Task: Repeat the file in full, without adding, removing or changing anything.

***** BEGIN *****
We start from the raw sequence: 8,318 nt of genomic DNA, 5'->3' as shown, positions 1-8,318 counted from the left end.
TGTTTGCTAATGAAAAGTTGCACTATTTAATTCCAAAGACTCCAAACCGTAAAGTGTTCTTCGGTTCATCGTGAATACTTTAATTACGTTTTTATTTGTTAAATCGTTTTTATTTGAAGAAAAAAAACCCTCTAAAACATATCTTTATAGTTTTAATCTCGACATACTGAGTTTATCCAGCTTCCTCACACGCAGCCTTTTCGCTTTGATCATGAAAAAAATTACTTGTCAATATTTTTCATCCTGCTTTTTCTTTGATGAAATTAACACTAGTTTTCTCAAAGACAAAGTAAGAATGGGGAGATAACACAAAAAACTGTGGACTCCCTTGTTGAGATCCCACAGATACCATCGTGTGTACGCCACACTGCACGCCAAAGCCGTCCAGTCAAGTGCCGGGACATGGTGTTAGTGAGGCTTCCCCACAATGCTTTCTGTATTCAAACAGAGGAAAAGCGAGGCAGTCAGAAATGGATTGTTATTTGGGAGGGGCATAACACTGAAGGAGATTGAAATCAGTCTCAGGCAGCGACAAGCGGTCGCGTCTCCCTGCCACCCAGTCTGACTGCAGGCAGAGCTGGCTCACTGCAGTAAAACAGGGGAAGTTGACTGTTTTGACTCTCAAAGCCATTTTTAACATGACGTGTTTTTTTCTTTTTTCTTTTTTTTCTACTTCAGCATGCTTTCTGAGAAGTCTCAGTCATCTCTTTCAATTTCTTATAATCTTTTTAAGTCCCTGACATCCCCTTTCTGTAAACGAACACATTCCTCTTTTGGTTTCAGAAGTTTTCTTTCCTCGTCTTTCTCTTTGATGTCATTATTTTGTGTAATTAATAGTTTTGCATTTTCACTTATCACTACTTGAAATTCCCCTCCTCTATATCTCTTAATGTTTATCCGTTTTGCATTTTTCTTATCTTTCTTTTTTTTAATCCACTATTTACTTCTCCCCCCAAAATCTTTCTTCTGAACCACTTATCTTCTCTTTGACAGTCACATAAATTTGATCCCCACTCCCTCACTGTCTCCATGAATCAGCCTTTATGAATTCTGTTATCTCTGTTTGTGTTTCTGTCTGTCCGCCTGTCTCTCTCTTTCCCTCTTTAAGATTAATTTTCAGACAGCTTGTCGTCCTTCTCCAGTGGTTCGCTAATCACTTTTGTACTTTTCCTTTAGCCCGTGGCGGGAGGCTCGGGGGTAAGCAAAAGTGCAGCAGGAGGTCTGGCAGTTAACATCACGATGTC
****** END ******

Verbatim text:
We start from the raw sequence: 8,318 nt of genomic DNA, 5'->3' as shown, positions 1-8,318 counted from the left end.
TGTTTGCTAATGAAAAGTTGCACTATTTAATTCCAAAGACTCCAAACCGTAAAGTGTTCTTCGGTTCATCGTGAATACTTTAATTACGTTTTTATTTGTTAAATCGTTTTTATTTGAAGAAAAAAAACCCTCTAAAACATATCTTTATAGTTTTAATCTCGACATACTGAGTTTATCCAGCTTCCTCACACGCAGCCTTTTCGCTTTGATCATGAAAAAAATTACTTGTCAATATTTTTCATCCTGCTTTTTCTTTGATGAAATTAACACTAGTTTTCTCAAAGACAAAGTAAGAATGGGGAGATAACACAAAAAACTGTGGACTCCCTTGTTGAGATCCCACAGATACCATCGTGTGTACGCCACACTGCACGCCAAAGCCGTCCAGTCAAGTGCCGGGACATGGTGTTAGTGAGGCTTCCCCACAATGCTTTCTGTATTCAAACAGAGGAAAAGCGAGGCAGTCAGAAATGGATTGTTATTTGGGAGGGGCATAACACTGAAGGAGATTGAAATCAGTCTCAGGCAGCGACAAGCGGTCGCGTCTCCCTGCCACCCAGTCTGACTGCAGGCAGAGCTGGCTCACTGCAGTAAAACAGGGGAAGTTGACTGTTTTGACTCTCAAAGCCATTTTTAACATGACGTGTTTTTTTCTTTTTTCTTTTTTTTCTACTTCAGCATGCTTTCTGAGAAGTCTCAGTCATCTCTTTCAATTTCTTATAATCTTTTTAAGTCCCTGACATCCCCTTTCTGTAAACGAACACATTCCTCTTTTGGTTTCAGAAGTTTTCTTTCCTCGTCTTTCTCTTTGATGTCATTATTTTGTGTAATTAATAGTTTTGCATTTTCACTTATCACTACTTGAAATTCCCCTCCTCTATATCTCTTAATGTTTATCCGTTTTGCATTTTTCTTATCTTTCTTTTTTTTAATCCACTATTTACTTCTCCCCCCAAAATCTTTCTTCTGAACCACTTATCTTCTCTTTGACAGTCACATAAATTTGATCCCCACTCCCTCACTGTCTCCATGAATCAGCCTTTATGAATTCTGTTATCTCTGTTTGTGTTTCTGTCTGTCCGCCTGTCTCTCTCTTTCCCTCTTTAAGATTAATTTTCAGACAGCTTGTCGTCCTTCTCCAGTGGTTCGCTAATCACTTTTGTACTTTTCCTTTAGCCCGTGGCGGGAGGCTCGGGGGTAAGCAAAAGTGCAGCAGGAGGTCTGGCAGTTAACATCACGATGTC